Posted by: atowhee | February 4, 2023


The crows were up before the sun this morning. Several crow voices could be heard even with out doors and windows closed. Twenty-five minutes before official sunrise a crowcophony had arisen. Was it argument? Discussion? Protest? Celebration? Mobbing of a sleep owl or hawk? It was certain evidence of another typical day in a North American city. Crow economy operates on a seven-day work-week.

One pair of turkeys wandered into our garden this morning, snacked and ambled on. It appeared to be a male/female duo.

At Fairview Wetlands in the cold mist this morning male Red-winged Blackbirds were singing and showing off their shoulder patches. Not a single female was visible. Likely they have more interesting pursuits, like food, There was also a male hummer acting very territorial. Others present: a Coop, a Merlin, three snipe swirling about the sky, undecided about where they were going. A pair of Canada Geese were hanging out at an elevated nesting platform. Once before I saw a goose pair at Fairview actually lay eggs in one platform, but then they abandoned the nest.

The three speeding snipe were high and fast, specks against the blue. Just try and aim where you think they are going to be. Some of my shots were just blue emptiness. Click on any image to enlarge.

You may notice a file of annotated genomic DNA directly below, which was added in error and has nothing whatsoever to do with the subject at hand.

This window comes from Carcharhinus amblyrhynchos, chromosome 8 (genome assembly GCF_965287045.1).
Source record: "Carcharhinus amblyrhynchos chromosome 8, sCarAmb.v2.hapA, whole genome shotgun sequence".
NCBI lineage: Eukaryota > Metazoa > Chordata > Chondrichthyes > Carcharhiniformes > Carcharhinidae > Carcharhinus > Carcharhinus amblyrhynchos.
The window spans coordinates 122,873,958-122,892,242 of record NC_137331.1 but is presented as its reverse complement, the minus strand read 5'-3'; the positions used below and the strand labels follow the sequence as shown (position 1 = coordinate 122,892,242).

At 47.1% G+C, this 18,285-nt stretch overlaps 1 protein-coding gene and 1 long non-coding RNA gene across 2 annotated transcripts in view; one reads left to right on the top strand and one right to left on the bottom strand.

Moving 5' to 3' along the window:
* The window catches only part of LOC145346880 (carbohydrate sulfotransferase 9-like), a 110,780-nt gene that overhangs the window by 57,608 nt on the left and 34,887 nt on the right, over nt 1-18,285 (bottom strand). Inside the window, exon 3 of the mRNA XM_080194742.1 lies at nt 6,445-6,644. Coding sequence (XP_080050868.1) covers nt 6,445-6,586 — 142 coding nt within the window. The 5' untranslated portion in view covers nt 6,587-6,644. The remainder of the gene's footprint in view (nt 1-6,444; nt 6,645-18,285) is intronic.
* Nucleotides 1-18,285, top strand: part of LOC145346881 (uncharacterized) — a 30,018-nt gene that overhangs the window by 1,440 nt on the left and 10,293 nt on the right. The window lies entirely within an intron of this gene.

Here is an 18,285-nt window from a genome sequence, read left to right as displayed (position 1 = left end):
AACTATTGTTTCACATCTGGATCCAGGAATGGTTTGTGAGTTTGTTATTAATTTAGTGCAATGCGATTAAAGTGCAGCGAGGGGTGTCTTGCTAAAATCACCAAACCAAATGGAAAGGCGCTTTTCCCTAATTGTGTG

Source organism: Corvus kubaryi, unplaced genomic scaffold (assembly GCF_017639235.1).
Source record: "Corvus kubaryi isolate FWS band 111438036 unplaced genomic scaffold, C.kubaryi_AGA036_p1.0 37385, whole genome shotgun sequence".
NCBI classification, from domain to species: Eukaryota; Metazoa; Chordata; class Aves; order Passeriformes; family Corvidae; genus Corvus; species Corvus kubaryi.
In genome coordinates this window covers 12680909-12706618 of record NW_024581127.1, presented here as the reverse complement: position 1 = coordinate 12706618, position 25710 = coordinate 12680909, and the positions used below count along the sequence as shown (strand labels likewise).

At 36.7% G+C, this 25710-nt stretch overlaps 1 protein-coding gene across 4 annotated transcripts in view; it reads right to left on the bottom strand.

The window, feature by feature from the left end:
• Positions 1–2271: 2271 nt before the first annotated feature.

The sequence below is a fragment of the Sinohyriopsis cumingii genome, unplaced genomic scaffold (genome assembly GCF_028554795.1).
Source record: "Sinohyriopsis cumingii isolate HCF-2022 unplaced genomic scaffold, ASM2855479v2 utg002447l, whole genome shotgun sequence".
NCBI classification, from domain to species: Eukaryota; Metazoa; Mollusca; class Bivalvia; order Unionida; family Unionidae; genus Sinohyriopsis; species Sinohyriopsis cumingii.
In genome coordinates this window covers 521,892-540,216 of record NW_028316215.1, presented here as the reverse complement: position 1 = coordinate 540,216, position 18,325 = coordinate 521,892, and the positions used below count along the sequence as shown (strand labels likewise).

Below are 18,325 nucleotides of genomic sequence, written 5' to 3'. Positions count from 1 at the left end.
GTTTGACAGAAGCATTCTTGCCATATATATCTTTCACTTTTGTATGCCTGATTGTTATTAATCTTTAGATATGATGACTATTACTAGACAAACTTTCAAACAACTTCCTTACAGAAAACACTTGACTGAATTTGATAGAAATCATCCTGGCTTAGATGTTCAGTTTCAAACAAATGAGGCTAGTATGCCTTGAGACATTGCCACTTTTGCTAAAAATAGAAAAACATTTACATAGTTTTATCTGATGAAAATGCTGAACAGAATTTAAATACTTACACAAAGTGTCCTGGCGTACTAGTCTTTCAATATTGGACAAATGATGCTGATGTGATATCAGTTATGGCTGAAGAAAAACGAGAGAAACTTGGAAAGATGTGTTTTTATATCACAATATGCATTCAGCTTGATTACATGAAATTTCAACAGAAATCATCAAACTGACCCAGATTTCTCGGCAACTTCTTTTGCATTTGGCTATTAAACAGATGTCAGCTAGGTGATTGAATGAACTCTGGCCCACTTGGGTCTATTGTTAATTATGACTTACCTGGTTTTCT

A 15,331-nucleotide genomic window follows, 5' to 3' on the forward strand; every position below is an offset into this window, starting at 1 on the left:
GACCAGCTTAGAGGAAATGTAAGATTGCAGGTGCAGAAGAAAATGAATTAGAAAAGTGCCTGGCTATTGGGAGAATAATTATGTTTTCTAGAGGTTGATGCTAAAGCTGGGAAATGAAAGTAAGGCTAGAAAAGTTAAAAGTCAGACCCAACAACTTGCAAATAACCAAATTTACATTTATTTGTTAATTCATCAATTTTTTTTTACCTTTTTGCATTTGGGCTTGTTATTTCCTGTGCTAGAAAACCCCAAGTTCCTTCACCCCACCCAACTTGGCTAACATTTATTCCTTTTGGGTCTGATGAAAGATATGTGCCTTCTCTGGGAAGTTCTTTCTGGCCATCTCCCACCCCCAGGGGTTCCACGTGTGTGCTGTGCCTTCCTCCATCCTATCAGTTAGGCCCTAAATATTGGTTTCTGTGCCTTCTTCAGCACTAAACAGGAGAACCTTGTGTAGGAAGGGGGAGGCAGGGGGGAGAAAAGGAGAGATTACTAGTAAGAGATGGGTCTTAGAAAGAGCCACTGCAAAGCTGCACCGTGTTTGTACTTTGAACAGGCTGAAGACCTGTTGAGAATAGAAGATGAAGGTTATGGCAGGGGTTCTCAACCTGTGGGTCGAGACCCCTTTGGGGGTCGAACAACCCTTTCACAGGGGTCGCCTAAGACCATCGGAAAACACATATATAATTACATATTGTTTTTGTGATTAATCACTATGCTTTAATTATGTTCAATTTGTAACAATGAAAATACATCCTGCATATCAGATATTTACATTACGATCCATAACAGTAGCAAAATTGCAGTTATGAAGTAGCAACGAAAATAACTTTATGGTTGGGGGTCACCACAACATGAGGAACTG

TASTE OF TANZANIA. Photos courtesy Albert Ryckman.

First and bottom images are Fisher’s Lovebirds; two shots of Lilac-breasted Roller; big one is Kori Bustard. It is the heaviest flying bird in Africa. A large male can weigh over forty pounds, weighing way more than your Thanksgiving turkey, or the ones who come into our garden.

Fairview Wetlands, Marion, Oregon, US
Feb 4, 2023
19 species

Canada Goose  2
Northern Shoveler  20
Mallard  X
Northern Pintail  40
Green-winged Teal  50
Ring-necked Duck  3
Bufflehead  2
American Coot  7
Anna’s Hummingbird 1
Wilson’s Snipe  3
Cooper’s Hawk  1
Red-tailed Hawk  2
Northern Flicker  1
Merlin  1
California Scrub-Jay  1
American Crow  3
European Starling  X
Song Sparrow  5
Red-winged Blackbird  14     singing males


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